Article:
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Wednesday, May 6, 2015

Wed 6th May 2015 - Parkhurst Forest, Newport.

Mark's Photographs.

The "dreaded" crushed limestone arrives... all 3.5 tonnes of it.

The muddy pathway, before we started work.

Barrow Boys to the rescue!

Thank goodness...nearly at the end of yet another load.

Carrie's Photographs.

Working on the pathway.

The completed path.

Cutting back around the Squirrel Hide.

A cleared area in front of the hide.
Sue's Photographs.

The guardian of the squirrel hide.

Working on the pathway.

A rather grown-in hide....

work in progress...

and, almost completed!

And finally, Team GG with the end of the path and the hide.

Having had a torrential downpour earlier in the morning and winds at the Needles in excess of 70mph, numbers attending this week's GG session might be expected to be less than normal but that was before you take into account the determination of the Team GG...! One by one, the cars arrived in the car park and there was soon a long conga-line heading off up through the forest to the Red Squirrel Hide area. Our task was to resurface the hide approach path with crushed limestone chippings, having first removed the leaves and twigs from the rather muddy original substrate. While half the team set about wheelbarrowing 3.5 tonnes of limestone into position, the remainder gave the hide area a complete make-over. The view of the forest (and the squirrels) had become somewhat obscured by undergrowth, so, it true GG tradition, it was all hands to the lopers and bow saws! Care was taken to ensure that any area we were working in was free of nesting birds or any other wildlife. With the new surface for the path in position, the bordering vegetation trimmed back and the hide vista opened up, it was a remarkable improvement to this wonderful woodland setting (see before and after photographs above). To top it all, the forecasted heavy showers held off so the whole session was accomplished in the dry even if the taller trees were nodding furiously in the high winds!

Carrie’s Nature and History Natter for May.

This is an amazing month to see our spectacular wildlife, with the songs of the summer migrants mingling with our resident bird species, and specialities such as nightingale, cuckoo, swallows and swifts making wildlife watching very exciting.  Warblers fill the hedgerows and woodlands while the birds of our sea cliffs are clamouring and squabbling for their own small space.  In gardens and parks great tits, robins, blackbirds, song thrushes and blue tits are frantically seeking food to satisfy the insatiable appetite of their young.  After one or two broods the blue tits look particularly frazzled.

Many of our trees and hedgerow shrubs are now festooned with bright, fresh, almost iridescent young leaves, with the hawthorn flowers providing beautiful white ribbons crisscrossing the countryside and lining even the most uninspiring roads.  Towards the end of the month the elder also comes into flower with big, odorous saucers of tiny flowers, while young oak leaves start off brown and then turn light green.  The ash is one of the last to break into leaf, with its black hard casings splitting to show the new growth below.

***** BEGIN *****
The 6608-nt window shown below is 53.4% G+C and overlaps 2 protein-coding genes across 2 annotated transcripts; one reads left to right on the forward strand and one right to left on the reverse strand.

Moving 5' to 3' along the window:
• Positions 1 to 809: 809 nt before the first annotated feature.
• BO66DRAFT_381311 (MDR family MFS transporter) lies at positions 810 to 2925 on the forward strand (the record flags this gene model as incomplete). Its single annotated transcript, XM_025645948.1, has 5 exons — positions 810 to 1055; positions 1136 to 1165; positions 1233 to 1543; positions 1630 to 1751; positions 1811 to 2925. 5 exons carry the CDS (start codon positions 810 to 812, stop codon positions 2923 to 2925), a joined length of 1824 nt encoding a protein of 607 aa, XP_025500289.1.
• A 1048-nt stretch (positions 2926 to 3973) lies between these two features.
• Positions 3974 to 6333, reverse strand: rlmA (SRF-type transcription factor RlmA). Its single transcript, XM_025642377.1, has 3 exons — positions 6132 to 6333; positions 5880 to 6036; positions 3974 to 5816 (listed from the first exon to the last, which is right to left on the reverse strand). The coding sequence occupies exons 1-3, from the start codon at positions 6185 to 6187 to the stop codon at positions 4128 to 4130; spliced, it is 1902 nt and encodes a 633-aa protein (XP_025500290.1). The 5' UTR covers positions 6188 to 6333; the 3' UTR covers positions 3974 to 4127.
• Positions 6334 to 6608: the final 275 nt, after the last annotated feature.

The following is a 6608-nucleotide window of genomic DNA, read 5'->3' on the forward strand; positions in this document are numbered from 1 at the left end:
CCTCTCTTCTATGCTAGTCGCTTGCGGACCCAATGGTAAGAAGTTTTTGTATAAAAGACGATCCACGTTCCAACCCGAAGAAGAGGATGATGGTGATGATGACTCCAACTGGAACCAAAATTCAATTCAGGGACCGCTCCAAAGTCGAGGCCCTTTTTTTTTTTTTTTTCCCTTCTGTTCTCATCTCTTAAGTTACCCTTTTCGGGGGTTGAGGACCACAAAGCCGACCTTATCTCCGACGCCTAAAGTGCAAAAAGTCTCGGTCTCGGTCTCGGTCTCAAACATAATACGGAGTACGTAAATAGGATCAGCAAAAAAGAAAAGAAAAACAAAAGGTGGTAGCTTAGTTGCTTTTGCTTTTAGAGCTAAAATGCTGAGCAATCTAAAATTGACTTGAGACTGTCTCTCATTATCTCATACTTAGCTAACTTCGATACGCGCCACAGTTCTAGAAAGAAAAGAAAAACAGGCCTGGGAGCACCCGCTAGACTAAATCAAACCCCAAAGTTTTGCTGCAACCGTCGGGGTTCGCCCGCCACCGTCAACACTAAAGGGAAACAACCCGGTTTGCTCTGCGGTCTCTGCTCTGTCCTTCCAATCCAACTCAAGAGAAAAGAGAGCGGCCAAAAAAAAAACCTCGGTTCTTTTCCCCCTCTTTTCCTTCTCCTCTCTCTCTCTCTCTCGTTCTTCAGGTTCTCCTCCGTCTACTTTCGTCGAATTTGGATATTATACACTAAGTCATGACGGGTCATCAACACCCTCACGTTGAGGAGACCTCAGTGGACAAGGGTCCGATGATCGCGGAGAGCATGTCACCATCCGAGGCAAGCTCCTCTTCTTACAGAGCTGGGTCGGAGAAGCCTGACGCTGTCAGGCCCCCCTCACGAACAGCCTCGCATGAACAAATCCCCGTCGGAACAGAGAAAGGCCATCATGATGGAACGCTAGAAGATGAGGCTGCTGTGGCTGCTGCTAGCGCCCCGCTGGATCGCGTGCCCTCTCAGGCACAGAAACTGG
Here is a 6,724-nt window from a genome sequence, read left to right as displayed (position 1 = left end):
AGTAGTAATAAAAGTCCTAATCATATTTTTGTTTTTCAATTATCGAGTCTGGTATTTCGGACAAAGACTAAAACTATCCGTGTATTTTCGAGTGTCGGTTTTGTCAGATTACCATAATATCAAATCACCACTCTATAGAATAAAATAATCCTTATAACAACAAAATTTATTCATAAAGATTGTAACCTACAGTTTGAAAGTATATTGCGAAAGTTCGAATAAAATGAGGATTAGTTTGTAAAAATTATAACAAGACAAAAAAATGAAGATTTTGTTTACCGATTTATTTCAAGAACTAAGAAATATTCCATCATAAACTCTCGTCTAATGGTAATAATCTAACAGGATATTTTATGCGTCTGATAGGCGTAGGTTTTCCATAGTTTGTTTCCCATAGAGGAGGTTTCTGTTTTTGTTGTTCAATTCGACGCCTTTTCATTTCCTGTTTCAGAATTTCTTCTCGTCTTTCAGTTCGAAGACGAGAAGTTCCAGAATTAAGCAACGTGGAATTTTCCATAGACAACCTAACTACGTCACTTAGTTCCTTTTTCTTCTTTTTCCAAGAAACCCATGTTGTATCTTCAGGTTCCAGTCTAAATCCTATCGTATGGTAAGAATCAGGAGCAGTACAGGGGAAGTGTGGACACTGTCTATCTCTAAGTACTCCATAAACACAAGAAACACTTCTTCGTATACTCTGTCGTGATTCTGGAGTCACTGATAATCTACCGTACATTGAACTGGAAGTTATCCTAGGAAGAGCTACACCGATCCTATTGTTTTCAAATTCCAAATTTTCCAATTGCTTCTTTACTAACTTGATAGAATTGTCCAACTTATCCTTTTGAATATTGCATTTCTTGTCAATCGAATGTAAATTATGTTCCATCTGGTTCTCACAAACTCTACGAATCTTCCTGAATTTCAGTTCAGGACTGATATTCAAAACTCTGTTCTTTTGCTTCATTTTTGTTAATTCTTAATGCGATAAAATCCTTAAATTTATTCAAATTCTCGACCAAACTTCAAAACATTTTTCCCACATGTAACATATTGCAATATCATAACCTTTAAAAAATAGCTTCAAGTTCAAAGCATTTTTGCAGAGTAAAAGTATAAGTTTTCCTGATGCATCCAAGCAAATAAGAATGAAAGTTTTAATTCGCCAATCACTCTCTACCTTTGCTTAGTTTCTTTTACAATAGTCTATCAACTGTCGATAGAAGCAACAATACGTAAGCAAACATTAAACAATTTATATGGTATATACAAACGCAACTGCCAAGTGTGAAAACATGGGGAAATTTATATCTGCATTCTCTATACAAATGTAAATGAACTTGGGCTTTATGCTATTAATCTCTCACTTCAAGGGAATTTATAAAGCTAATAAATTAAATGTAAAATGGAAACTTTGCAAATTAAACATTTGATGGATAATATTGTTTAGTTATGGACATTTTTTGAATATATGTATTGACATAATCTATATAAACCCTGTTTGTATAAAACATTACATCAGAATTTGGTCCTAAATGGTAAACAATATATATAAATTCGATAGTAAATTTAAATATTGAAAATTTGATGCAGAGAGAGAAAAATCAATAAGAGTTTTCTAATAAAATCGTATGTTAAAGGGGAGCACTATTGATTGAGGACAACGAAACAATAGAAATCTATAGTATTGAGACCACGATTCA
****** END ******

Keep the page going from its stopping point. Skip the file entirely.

This is the month when insects being to make a big impact, and if you should hear a bang on your window it could be a cockchafer beetle, which appears this month heading towards window and street lights in search of a mate. Its pupae live for two years as plump 'c' shaped larva in the soil, forming an important food source for rooks and crows.

By the middle of the month damselflies and dragonflies start breeding, with some dragonflies so fiercely territorial you can sometimes witness spectacular aerial clashes between one male and another.  They do, however, need to be careful as hobbys, now in Britain, with their lightning fast flight can easily hunt down these impressive insects. Also as their name suggests the important groups of insects known as mayflies start to emerge. They only live in clean fast flowing steams where water crow-foot can be found, and for this reason they are a good biological indicator of a clean environment.

The month of May was named for the Greek goddess Maia, who was the goddess of fertility, while the Romans similar goddess was named Bona Dea, holding a festival for her during the month of May.  They called the month Maius, and while the name changed over the years it was first called May in the 1400s near the end of the Middle Ages.

It is the third and last month of the season of spring, with its birthstone of the emerald symbolising success and love.  It was once considered bad luck to marry in May, with a poem that says "Marry in May and you'll rue the day", while in Old English it is called the  "month of three milkings" referring to a time when the cows could be milked three times a day.

A note from Bob the Blog.

Good Luck to all the GGmers who are doing Walk the Wight on Sunday - the weather is looking dry and warm. For those doing the Flat Walk, I hope to see you there. Remember to bring your sponsor sheets along to next Wednesday's session, I am sure everyone will be VERY generous? 

Many thanks to Sue, Carrie and Mark for taking the photographs and to Carrie for her editorial contribution.

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